In 1982 he published The Challenge of Pain with Melzack followed by a second collaboration a year later with The Textbook of Pain, which is currently in its sixth edition.[2] He was elected a Fellow of the Royal Society of Physicians in 1984 and the Royal Society in 1989;[2] by this point he had been repeatedly short-listed for a Nobel Prize.[3] His left-wing views and the enemies that came with them were an apparent reason for his overdue election as a Fellow of the Royal Society, along with the society's reluctance to elect medical officials.[3][11] He was awarded the Sherrington Medal of the Royal Society of Medicine in 1988,[5] and in 1992 he was also elected a fellow of the Royal Society of Anaesthesiologists.[7] He retired the same year and continued experimental research at St Thomas's Hospital Medical School.[8] In 1999 he was awarded the Royal Medal 'in recognition of his fundamental contributions to our knowledge of the somatosensory system and, in particular, pain mechanisms'.[15]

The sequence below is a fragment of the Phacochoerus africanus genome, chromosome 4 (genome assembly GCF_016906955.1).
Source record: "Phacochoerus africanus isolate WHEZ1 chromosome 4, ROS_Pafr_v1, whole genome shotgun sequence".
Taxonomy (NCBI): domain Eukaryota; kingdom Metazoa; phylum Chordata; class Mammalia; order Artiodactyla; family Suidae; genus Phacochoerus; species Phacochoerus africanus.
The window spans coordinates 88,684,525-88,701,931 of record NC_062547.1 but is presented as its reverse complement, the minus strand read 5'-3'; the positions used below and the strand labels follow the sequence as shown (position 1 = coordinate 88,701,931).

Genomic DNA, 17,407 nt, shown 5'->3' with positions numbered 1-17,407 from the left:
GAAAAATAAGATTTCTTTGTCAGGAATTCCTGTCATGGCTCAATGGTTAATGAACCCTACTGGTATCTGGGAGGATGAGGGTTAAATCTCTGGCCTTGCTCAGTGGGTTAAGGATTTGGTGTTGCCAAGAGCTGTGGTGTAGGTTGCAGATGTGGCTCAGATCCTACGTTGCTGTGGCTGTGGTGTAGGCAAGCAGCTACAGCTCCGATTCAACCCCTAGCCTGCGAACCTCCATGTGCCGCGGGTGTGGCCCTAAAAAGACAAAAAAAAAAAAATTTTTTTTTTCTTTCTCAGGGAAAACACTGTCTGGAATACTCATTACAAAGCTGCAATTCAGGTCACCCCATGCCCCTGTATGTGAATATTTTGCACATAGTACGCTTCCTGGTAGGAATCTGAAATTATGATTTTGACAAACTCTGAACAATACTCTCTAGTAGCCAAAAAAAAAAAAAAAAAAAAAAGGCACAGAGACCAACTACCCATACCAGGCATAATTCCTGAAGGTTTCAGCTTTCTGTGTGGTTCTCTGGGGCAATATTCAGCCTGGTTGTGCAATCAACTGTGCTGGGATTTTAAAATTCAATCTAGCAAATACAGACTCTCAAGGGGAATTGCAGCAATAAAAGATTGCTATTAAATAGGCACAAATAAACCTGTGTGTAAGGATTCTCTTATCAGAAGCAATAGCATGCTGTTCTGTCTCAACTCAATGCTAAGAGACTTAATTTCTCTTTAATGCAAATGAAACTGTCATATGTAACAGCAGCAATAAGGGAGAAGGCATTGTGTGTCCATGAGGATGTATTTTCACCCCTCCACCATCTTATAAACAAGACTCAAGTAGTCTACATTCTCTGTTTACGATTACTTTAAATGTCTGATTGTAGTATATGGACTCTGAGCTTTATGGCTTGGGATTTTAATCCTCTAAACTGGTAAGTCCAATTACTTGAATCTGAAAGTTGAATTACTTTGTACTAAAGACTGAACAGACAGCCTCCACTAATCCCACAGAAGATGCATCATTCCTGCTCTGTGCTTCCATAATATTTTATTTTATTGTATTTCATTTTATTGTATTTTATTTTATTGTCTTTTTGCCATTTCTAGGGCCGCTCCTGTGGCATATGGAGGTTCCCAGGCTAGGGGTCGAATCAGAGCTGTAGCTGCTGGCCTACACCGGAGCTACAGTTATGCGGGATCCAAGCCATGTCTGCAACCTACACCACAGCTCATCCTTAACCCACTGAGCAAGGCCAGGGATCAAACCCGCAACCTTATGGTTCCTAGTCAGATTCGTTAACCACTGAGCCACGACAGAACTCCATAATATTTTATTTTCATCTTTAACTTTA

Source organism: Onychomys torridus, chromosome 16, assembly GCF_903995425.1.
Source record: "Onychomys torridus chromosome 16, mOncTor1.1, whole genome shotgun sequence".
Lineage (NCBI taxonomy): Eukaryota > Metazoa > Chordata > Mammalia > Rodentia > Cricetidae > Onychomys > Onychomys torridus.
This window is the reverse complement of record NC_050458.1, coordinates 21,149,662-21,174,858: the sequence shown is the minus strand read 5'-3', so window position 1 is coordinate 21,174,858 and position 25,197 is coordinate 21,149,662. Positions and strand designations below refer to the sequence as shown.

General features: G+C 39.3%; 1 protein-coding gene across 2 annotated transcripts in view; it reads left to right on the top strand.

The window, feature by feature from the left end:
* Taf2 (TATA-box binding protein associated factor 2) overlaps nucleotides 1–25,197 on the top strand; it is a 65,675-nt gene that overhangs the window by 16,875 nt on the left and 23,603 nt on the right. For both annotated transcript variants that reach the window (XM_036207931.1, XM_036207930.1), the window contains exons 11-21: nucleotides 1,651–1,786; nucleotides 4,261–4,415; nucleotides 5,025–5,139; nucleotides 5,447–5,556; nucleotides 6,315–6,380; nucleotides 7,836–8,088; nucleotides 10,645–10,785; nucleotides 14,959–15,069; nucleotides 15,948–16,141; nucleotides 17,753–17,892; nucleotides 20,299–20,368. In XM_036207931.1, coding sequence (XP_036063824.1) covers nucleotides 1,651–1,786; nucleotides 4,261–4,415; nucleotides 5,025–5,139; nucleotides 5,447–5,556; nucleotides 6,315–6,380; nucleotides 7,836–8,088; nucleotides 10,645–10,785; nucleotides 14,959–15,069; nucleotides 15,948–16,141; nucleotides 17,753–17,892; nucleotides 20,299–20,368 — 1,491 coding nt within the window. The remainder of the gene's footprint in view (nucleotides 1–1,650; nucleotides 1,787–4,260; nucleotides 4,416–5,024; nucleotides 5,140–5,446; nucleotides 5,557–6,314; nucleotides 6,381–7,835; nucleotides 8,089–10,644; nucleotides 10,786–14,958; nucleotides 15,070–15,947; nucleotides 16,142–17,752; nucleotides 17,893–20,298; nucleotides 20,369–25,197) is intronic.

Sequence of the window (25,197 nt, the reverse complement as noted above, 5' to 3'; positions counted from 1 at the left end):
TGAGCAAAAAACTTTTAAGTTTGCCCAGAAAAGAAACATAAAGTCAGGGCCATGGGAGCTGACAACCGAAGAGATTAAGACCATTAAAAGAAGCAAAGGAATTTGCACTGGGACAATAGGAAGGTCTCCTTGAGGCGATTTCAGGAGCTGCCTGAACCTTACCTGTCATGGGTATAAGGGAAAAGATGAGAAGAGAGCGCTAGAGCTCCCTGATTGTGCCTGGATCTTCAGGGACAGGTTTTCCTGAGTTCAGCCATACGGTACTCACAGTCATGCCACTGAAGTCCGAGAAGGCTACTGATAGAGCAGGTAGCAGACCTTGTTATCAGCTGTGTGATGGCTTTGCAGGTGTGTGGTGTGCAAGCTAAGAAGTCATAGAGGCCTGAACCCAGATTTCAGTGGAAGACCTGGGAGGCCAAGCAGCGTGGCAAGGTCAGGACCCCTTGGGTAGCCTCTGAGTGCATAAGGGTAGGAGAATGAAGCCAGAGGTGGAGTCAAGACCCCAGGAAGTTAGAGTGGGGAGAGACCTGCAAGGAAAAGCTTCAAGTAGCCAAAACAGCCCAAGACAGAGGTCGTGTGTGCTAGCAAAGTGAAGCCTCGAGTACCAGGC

Personal life[edit]

Wall was married three times; first to Betty Tucker on 10 August 1950,[5] an artist and poet whom he divorced in 1973,[3] second to Vera Ronnen on 26 August 1976,[5] an artist from Jerusalem whom he also divorced and finally to Mary McLellan on 6 May 1999.[3] Wall was a chain-smoker, and enjoyed bird-watching outside of his work, although he preferred not to talk about his personal life. An exception to this was politics; Wall was fervently left-wing, and had set up various student and other organisations to support various causes.[7]

In 1996 he was diagnosed with prostate cancer after collapsing while on holiday in Cork. After treatment he went into remission, which held for five years; the cancer returned in 2001, and after a kidney operation on 2 August he discharged himself on 8 August so he could die at home.[3] While suffering from cancer he had published the book Pain: The Science of Suffering. His body was left for medical dissection.[3]